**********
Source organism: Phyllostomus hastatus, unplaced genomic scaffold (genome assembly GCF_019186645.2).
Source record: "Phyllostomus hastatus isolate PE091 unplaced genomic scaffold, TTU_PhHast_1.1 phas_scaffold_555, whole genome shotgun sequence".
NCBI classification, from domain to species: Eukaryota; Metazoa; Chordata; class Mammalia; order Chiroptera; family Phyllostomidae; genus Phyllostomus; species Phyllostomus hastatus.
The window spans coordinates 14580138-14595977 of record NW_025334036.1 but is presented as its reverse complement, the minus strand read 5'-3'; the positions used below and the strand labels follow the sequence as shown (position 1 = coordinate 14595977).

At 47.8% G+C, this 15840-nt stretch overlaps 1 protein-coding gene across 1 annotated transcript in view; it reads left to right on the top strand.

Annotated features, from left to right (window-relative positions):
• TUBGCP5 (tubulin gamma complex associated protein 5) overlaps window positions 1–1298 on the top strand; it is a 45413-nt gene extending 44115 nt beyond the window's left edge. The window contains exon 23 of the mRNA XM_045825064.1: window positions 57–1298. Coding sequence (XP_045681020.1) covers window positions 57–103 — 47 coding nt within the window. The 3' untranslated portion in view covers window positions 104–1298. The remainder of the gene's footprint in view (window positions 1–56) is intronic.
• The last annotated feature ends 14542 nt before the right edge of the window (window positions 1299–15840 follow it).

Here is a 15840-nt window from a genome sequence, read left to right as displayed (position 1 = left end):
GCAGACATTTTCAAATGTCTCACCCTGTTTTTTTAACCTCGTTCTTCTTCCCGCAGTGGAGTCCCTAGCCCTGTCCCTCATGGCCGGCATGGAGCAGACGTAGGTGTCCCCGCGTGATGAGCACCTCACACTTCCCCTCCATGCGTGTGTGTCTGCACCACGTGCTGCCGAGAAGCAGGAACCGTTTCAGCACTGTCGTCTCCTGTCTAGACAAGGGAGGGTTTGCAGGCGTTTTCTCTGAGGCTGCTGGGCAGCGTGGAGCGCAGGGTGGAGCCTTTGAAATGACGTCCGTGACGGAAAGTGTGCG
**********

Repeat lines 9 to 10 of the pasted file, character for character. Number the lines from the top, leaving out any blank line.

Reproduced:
Here is a 15840-nt window from a genome sequence, read left to right as displayed (position 1 = left end):
GCAGACATTTTCAAATGTCTCACCCTGTTTTTTTAACCTCGTTCTTCTTCCCGCAGTGGAGTCCCTAGCCCTGTCCCTCATGGCCGGCATGGAGCAGACGTAGGTGTCCCCGCGTGATGAGCACCTCACACTTCCCCTCCATGCGTGTGTGTCTGCACCACGTGCTGCCGAGAAGCAGGAACCGTTTCAGCACTGTCGTCTCCTGTCTAGACAAGGGAGGGTTTGCAGGCGTTTTCTCTGAGGCTGCTGGGCAGCGTGGAGCGCAGGGTGGAGCCTTTGAAATGACGTCCGTGACGGAAAGTGTGCG